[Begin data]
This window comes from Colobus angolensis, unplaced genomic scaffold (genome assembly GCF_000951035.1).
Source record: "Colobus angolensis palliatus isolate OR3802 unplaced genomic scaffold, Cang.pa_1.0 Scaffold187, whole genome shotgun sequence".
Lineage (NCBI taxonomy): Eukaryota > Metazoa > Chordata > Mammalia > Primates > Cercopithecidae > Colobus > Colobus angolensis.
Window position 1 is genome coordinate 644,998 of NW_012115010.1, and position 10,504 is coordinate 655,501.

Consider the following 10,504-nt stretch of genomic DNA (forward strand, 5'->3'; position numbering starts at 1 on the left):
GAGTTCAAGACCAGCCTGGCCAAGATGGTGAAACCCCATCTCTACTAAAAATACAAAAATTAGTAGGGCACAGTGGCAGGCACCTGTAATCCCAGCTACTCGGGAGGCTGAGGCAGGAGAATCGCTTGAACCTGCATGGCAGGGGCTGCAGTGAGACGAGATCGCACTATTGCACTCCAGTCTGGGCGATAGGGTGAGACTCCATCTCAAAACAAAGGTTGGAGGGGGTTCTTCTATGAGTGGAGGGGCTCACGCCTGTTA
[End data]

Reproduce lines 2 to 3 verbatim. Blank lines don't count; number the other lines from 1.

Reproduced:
Source record: "Colobus angolensis palliatus isolate OR3802 unplaced genomic scaffold, Cang.pa_1.0 Scaffold187, whole genome shotgun sequence".
Lineage (NCBI taxonomy): Eukaryota > Metazoa > Chordata > Mammalia > Primates > Cercopithecidae > Colobus > Colobus angolensis.